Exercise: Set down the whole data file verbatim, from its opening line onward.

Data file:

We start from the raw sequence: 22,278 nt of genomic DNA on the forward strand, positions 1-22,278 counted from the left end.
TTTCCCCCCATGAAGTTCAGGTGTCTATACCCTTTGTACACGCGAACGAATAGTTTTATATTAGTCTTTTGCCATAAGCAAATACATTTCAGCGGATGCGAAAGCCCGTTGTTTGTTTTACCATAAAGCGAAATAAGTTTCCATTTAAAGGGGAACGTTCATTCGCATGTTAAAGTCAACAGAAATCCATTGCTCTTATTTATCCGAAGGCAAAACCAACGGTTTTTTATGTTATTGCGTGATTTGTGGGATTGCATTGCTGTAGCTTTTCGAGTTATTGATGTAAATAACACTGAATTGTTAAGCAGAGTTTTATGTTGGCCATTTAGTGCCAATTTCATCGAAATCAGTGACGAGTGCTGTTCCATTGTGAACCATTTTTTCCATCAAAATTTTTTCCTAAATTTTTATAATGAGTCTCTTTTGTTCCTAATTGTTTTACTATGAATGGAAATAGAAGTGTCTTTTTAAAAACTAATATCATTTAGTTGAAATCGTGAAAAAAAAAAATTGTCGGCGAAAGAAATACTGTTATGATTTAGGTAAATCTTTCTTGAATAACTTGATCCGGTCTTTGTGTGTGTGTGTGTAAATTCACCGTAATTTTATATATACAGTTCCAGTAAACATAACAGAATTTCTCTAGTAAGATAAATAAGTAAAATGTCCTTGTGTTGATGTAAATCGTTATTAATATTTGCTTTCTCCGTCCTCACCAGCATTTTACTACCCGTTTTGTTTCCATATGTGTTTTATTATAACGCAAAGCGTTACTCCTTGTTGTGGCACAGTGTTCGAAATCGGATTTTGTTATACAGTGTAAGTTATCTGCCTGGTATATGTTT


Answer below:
We start from the raw sequence: 22,278 nt of genomic DNA on the forward strand, positions 1-22,278 counted from the left end.
TTTCCCCCCATGAAGTTCAGGTGTCTATACCCTTTGTACACGCGAACGAATAGTTTTATATTAGTCTTTTGCCATAAGCAAATACATTTCAGCGGATGCGAAAGCCCGTTGTTTGTTTTACCATAAAGCGAAATAAGTTTCCATTTAAAGGGGAACGTTCATTCGCATGTTAAAGTCAACAGAAATCCATTGCTCTTATTTATCCGAAGGCAAAACCAACGGTTTTTTATGTTATTGCGTGATTTGTGGGATTGCATTGCTGTAGCTTTTCGAGTTATTGATGTAAATAACACTGAATTGTTAAGCAGAGTTTTATGTTGGCCATTTAGTGCCAATTTCATCGAAATCAGTGACGAGTGCTGTTCCATTGTGAACCATTTTTTCCATCAAAATTTTTTCCTAAATTTTTATAATGAGTCTCTTTTGTTCCTAATTGTTTTACTATGAATGGAAATAGAAGTGTCTTTTTAAAAACTAATATCATTTAGTTGAAATCGTGAAAAAAAAAAATTGTCGGCGAAAGAAATACTGTTATGATTTAGGTAAATCTTTCTTGAATAACTTGATCCGGTCTTTGTGTGTGTGTGTGTAAATTCACCGTAATTTTATATATACAGTTCCAGTAAACATAACAGAATTTCTCTAGTAAGATAAATAAGTAAAATGTCCTTGTGTTGATGTAAATCGTTATTAATATTTGCTTTCTCCGTCCTCACCAGCATTTTACTACCCGTTTTGTTTCCATATGTGTTTTATTATAACGCAAAGCGTTACTCCTTGTTGTGGCACAGTGTTCGAAATCGGATTTTGTTATACAGTGTAAGTTATCTGCCTGGTATATGTTT